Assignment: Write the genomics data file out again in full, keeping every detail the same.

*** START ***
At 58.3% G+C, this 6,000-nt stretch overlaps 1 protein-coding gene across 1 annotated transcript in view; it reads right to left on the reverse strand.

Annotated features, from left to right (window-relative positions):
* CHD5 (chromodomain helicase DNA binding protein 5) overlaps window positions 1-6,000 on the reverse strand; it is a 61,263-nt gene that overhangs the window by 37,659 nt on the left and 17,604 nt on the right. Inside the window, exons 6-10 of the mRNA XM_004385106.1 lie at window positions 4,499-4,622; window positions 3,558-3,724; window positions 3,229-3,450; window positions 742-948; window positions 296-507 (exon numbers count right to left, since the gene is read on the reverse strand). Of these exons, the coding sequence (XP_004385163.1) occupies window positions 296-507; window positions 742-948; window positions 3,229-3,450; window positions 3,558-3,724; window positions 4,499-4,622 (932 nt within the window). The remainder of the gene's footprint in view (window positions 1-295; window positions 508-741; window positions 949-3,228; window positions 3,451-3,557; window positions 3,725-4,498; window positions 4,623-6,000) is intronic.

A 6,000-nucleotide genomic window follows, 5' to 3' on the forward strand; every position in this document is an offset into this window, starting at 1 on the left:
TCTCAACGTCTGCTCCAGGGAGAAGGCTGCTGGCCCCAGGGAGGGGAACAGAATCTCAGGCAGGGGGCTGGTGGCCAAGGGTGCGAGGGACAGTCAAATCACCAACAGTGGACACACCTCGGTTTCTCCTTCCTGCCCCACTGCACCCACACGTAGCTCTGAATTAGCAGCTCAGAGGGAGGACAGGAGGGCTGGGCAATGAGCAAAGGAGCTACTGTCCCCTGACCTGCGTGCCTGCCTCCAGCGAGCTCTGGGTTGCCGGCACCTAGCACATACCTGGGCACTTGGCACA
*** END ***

At 58.3% G+C, this 6,000-nt stretch overlaps 1 protein-coding gene across 1 annotated transcript in view; it reads right to left on the reverse strand.

Annotated features, from left to right (window-relative positions):
* CHD5 (chromodomain helicase DNA binding protein 5) overlaps window positions 1-6,000 on the reverse strand; it is a 61,263-nt gene that overhangs the window by 37,659 nt on the left and 17,604 nt on the right. Inside the window, exons 6-10 of the mRNA XM_004385106.1 lie at window positions 4,499-4,622; window positions 3,558-3,724; window positions 3,229-3,450; window positions 742-948; window positions 296-507 (exon numbers count right to left, since the gene is read on the reverse strand). Of these exons, the coding sequence (XP_004385163.1) occupies window positions 296-507; window positions 742-948; window positions 3,229-3,450; window positions 3,558-3,724; window positions 4,499-4,622 (932 nt within the window). The remainder of the gene's footprint in view (window positions 1-295; window positions 508-741; window positions 949-3,228; window positions 3,451-3,557; window positions 3,725-4,498; window positions 4,623-6,000) is intronic.

A 6,000-nucleotide genomic window follows, 5' to 3' on the forward strand; every position in this document is an offset into this window, starting at 1 on the left:
TCTCAACGTCTGCTCCAGGGAGAAGGCTGCTGGCCCCAGGGAGGGGAACAGAATCTCAGGCAGGGGGCTGGTGGCCAAGGGTGCGAGGGACAGTCAAATCACCAACAGTGGACACACCTCGGTTTCTCCTTCCTGCCCCACTGCACCCACACGTAGCTCTGAATTAGCAGCTCAGAGGGAGGACAGGAGGGCTGGGCAATGAGCAAAGGAGCTACTGTCCCCTGACCTGCGTGCCTGCCTCCAGCGAGCTCTGGGTTGCCGGCACCTAGCACATACCTGGGCACTTGGCACA